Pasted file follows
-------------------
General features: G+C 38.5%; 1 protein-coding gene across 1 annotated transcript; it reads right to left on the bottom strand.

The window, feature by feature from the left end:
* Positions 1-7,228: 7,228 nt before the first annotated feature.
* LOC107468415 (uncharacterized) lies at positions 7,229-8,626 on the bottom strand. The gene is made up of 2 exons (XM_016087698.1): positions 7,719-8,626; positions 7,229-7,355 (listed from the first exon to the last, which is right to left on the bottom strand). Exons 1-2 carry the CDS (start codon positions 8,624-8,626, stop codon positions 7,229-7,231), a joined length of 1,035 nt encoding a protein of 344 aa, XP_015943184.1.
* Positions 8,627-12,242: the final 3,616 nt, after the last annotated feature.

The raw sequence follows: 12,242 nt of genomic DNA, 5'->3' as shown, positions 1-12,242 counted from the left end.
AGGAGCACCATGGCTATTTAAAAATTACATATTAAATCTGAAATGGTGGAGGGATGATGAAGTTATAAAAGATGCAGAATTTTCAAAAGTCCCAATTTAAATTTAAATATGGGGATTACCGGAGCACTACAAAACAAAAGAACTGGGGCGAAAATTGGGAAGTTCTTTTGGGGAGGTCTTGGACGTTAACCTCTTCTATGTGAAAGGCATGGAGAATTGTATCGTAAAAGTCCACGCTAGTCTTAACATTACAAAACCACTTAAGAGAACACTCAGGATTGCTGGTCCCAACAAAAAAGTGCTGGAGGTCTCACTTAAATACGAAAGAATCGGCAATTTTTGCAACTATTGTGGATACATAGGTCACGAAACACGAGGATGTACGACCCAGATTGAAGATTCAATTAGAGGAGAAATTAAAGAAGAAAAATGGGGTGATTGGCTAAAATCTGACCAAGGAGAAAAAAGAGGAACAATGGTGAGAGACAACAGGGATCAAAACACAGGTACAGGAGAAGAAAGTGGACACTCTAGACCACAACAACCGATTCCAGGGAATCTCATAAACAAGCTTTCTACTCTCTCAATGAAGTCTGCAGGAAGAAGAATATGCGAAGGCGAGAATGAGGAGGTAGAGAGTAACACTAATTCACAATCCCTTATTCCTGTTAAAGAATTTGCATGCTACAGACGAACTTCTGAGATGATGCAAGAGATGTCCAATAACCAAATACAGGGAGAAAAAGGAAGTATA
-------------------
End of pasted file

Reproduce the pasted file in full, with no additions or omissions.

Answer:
General features: G+C 38.5%; 1 protein-coding gene across 1 annotated transcript; it reads right to left on the bottom strand.

The window, feature by feature from the left end:
* Positions 1-7,228: 7,228 nt before the first annotated feature.
* LOC107468415 (uncharacterized) lies at positions 7,229-8,626 on the bottom strand. The gene is made up of 2 exons (XM_016087698.1): positions 7,719-8,626; positions 7,229-7,355 (listed from the first exon to the last, which is right to left on the bottom strand). Exons 1-2 carry the CDS (start codon positions 8,624-8,626, stop codon positions 7,229-7,231), a joined length of 1,035 nt encoding a protein of 344 aa, XP_015943184.1.
* Positions 8,627-12,242: the final 3,616 nt, after the last annotated feature.

The raw sequence follows: 12,242 nt of genomic DNA, 5'->3' as shown, positions 1-12,242 counted from the left end.
AGGAGCACCATGGCTATTTAAAAATTACATATTAAATCTGAAATGGTGGAGGGATGATGAAGTTATAAAAGATGCAGAATTTTCAAAAGTCCCAATTTAAATTTAAATATGGGGATTACCGGAGCACTACAAAACAAAAGAACTGGGGCGAAAATTGGGAAGTTCTTTTGGGGAGGTCTTGGACGTTAACCTCTTCTATGTGAAAGGCATGGAGAATTGTATCGTAAAAGTCCACGCTAGTCTTAACATTACAAAACCACTTAAGAGAACACTCAGGATTGCTGGTCCCAACAAAAAAGTGCTGGAGGTCTCACTTAAATACGAAAGAATCGGCAATTTTTGCAACTATTGTGGATACATAGGTCACGAAACACGAGGATGTACGACCCAGATTGAAGATTCAATTAGAGGAGAAATTAAAGAAGAAAAATGGGGTGATTGGCTAAAATCTGACCAAGGAGAAAAAAGAGGAACAATGGTGAGAGACAACAGGGATCAAAACACAGGTACAGGAGAAGAAAGTGGACACTCTAGACCACAACAACCGATTCCAGGGAATCTCATAAACAAGCTTTCTACTCTCTCAATGAAGTCTGCAGGAAGAAGAATATGCGAAGGCGAGAATGAGGAGGTAGAGAGTAACACTAATTCACAATCCCTTATTCCTGTTAAAGAATTTGCATGCTACAGACGAACTTCTGAGATGATGCAAGAGATGTCCAATAACCAAATACAGGGAGAAAAAGGAAGTATA